It's definitely a man's world in Julius Caesar. Characters who display any signs of weakness in the masculine realm of politics and warfare are considered sissies. Women are considered weak and irrelevant (as when Caesar totally disregards Calphurnia's ominous dream so he won't be thought of as a wimp). Portia, one of the play's two female characters, subscribes to the idea that women are feeble and erratic: her infamous declaration, "Ay me, how weak a thing / The heart of woman is!" echoes throughout the play.
Questions About Gender
- How does the play portray Roman masculinity? Cite specific examples from the text.
- Why does Portia voluntarily stab herself in the thigh in Act 2, Scene 1?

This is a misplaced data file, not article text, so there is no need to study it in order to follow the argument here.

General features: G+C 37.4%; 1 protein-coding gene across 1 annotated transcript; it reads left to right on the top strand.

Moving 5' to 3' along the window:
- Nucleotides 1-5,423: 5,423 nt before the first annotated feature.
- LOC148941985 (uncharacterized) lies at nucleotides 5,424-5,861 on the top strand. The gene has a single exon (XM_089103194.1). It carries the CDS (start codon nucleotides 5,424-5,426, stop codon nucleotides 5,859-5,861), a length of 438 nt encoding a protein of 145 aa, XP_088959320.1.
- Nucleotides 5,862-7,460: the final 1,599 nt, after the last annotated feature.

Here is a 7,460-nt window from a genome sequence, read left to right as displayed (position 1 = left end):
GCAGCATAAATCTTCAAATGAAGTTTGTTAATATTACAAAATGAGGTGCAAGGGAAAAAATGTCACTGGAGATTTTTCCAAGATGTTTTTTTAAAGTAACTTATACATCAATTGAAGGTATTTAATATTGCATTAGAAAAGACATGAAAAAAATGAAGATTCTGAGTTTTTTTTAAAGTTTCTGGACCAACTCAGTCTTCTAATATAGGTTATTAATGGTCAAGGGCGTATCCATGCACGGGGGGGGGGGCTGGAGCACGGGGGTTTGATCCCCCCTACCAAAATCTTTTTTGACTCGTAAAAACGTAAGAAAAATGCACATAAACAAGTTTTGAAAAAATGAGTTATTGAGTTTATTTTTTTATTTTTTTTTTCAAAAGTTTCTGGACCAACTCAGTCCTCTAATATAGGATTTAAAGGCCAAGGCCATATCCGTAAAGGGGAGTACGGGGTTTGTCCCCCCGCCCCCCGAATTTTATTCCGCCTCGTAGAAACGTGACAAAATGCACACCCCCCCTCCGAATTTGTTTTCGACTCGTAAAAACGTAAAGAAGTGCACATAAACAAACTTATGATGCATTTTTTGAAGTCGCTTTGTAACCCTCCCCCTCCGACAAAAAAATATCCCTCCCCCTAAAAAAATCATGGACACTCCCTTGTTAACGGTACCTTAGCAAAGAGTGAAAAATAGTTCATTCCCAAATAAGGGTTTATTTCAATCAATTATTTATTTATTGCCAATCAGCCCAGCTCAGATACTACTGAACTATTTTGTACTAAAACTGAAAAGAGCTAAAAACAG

- Why does Caesar ignore Calphurnia's advice to stay home? Would or could things have turned out differently if Caesar had taken advice from a woman?
- What kind of roles do Portia and Calphurnia play in Julius Caesar? Are they central to the action of the play? Why or why not?
Chew on This
Cassius attempts to undermine Julius Caesar's authority as a leader by attacking his manhood, which suggests that, in Rome at least, power and masculinity go hand in hand.
In Julius Caesar, women, who are excluded from politics and public roles, are associated with weakness and inconstancy.